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The United States of Anxiety

Bowersock Gallery Exhibits Current State of Affairs

by Steve Desroches

We’re living in times of high anxiety. Since Election Day 2016, and the subsequent inauguration of Donald Trump this past January, it feels as if we’re all on a merry-go-round spinning faster and faster as the unrest in the United States slams into the problems and challenges the world was already facing. It feels as if tectonic plates of politics and culture have violently slipped. Regardless of anyone’s particular political views, it’s hard to deny that this a tumultuous period in our history. Art is a powerful tool to help a society make sense out of chaos, as well as provide a reflection of ourselves to consider.

It was with all that in mind that back in April Steve Bowersock asked the artists he represents at his eponymous gallery to create a work that expressed how they were feeling about the current state of affairs, which became the name of the exhibition opening this Friday and remaining on display throughout September. Bowersock wasn’t looking for anything specific nor did he give much direction. He wanted their honest reactions. Some of his artists bristled at the idea as they said their art is where they go to escape from the world. Others relished the chance to break away from their traditional work to try something new. As each piece came in Bowersock said he was often taken by common themes the artists addressed as well as imagery in the work that comprises this sign of the times exhibition.

Carey Armstrong-Ellis, Big Mouth, Big Trouble, Big Money

“I was surprised, but I was also surprised that for many it was already in their work,” says Bowersock. “There was already an anxiety in everyone’s minds, and it was there before even the election.”

Several of the pieces include some reference to nuclear war, and many came in prior to the war of atomic words between Trump and North Korean dictator Kim Jong-un, illustrating what was already on the minds of the artists. Oil painter Carey Armstrong-Ellis, who paints toys and everyday objects to create a narrative, submitted Big Mouth, Big Trouble, Big Money, featuring a Barbie doll trapped by a Jabba the Hutt figurine with a sinister guidebook at his side and a mushroom cloud behind them. And Steven Carpenter created a bronze bust of a man with an anguished expression on his face about to slam his raised fists down in a work titled Make America Sane Again.

Steven Carpenter, Make America Sane Again

If one word were to describe the mood of the group of artists, it’s “angry,” says Bowersock. Some expressed a loss of focus and an inability to work in the weeks that followed Trump’s election, further explaining that creating art now is especially difficult as its hard to access a full range of emotions when they primarily feel tension and anger. While anger may be the unifying emotion, each artist expresses distinct points of view as Bowersock explains he also did not ask where each artist’s political allegiances lay. Everyone was welcome to participate, regardless. He was most interested in honest reactions and good work.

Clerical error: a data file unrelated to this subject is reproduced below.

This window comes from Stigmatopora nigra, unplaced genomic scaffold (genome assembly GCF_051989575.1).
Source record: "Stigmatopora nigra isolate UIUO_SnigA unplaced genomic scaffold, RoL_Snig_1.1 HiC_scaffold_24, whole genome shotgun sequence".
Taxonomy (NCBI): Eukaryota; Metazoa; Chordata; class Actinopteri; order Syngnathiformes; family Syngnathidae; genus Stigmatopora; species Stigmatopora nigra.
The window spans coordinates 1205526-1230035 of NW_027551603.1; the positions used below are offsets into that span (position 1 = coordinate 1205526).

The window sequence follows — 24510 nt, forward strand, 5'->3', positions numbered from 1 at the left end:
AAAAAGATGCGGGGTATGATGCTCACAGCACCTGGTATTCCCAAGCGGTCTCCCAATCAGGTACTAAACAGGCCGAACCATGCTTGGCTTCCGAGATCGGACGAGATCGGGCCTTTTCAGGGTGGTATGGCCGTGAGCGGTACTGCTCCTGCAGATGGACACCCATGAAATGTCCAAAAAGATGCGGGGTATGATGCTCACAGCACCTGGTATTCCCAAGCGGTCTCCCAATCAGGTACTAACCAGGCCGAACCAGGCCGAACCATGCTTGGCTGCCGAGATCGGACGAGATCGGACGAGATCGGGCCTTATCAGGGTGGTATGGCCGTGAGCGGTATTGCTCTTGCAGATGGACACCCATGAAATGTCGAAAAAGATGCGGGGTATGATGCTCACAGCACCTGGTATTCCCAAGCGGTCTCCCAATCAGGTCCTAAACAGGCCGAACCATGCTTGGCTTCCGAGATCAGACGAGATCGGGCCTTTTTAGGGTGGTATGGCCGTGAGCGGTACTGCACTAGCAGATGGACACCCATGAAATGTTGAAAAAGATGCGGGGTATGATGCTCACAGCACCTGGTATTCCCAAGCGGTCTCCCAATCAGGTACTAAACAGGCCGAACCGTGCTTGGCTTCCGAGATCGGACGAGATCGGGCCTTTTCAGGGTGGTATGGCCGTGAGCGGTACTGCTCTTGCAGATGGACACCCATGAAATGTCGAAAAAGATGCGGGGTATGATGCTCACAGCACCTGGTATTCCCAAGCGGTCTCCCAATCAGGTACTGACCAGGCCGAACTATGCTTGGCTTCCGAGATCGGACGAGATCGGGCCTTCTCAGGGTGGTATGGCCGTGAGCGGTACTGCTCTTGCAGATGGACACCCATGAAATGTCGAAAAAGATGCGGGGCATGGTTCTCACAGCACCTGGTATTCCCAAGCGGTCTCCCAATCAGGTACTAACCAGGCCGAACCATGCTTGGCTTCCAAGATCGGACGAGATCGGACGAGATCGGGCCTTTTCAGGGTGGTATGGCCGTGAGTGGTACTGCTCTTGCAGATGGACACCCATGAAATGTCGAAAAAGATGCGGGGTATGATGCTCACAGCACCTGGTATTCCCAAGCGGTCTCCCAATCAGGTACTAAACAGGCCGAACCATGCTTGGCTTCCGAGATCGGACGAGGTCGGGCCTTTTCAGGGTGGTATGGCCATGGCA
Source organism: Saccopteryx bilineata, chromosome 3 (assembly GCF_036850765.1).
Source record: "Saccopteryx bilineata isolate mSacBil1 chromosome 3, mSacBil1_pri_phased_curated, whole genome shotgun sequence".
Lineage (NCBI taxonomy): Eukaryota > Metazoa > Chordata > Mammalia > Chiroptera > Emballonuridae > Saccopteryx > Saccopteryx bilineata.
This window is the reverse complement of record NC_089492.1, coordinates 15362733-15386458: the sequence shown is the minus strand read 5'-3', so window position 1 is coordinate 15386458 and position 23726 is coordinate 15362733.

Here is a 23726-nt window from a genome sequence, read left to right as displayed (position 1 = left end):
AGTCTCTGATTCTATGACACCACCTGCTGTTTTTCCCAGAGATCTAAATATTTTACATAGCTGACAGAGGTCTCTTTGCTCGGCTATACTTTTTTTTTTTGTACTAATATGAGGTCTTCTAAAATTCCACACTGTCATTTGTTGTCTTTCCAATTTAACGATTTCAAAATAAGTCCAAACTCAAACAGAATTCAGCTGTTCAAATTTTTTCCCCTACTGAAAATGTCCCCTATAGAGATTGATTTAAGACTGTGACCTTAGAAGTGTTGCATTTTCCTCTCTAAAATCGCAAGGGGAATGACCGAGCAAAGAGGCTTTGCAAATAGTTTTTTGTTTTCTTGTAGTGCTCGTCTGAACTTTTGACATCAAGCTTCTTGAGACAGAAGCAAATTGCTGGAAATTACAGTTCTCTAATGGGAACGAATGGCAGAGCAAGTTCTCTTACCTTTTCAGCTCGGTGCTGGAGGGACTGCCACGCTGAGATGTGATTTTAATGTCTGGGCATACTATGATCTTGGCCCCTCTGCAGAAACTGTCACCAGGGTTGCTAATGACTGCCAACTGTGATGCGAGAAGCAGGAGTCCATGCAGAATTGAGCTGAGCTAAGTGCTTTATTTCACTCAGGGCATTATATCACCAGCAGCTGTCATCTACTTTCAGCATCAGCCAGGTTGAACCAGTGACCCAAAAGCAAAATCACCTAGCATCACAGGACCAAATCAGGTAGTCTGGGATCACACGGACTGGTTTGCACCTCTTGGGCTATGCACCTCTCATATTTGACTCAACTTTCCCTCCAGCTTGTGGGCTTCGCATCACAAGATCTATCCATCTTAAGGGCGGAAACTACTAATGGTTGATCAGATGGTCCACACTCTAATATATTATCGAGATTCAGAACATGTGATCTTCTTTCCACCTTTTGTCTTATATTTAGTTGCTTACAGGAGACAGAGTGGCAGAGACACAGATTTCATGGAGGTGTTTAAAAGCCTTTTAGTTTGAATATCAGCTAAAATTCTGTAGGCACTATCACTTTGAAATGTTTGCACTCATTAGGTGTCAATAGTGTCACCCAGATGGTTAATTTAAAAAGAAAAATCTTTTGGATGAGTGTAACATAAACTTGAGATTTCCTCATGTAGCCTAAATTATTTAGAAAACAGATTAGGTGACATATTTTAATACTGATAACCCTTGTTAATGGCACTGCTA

“How do you keep focused on your work with all that is happening around you,” says Bowersock. “I didn’t want it to be a specifically political show. I wanted the artists to direct the show.”

Julie Beck, Lydia the Lawyer

Now that it’s late August, Bowersock says he can look back at the summer and say with certainty that many who came through his gallery expressed their own unsolicited range of emotions about not only all that is going on in the world, but also with concern for Provincetown, a change from previous seasons. As the town welcomes people from all over the world, they bring with them their state of mind, which collectively creates a palpable energy. The summer of 2015 was filled with joy and celebration about the Supreme Court’s marriage equality ruling, while 2016 had folks on edge following the Pulse nightclub shooting in Orlando, Florida. This summer has a hard-to-describe mystique as certainly people are worried about the Trump administration and the resurgence of white supremacy, but also about Provincetown itself as it continues to face the associated problems brought on by gentrification, something some of the gallery’s artists have talked about, as well.

Jayne Adams, Protest

“Something’s happening here,” says Bowersock. “There’s a lot of people noticing a change. An identity crisis? The loss of community? The town is more transient than ever. Maybe that’s part of what I’m feeling? The whole town to me feels like it’s in a weird state. I can’t explain it, but you can feel it.”

Current State of Affairs is on exhibition at the Bowersock Gallery, 373 Commercial St., September 1 – 30. There will be an opening reception Friday, September 1, 7 – 9 p.m. For more information call 508.487.4994 or visit

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Graphic Artist

Ginger Mountain

Ginger Mountain (MS Communications Media, BA Fine Arts/Teaching Certification K-12) has been part of the graphic design team at Provincetown Magazine since 2008. Ginger has worked as a creative director, individual contractor, and freelance designer with clients representing many areas —business software, consumer products, professional services, entertainment, and network hardware to name just a few — providing creative layout and development of a wide range of print media content. Her clients ranged from small local businesses to large corporations and Fortune 500 companies, from New Hampshire to Georgia

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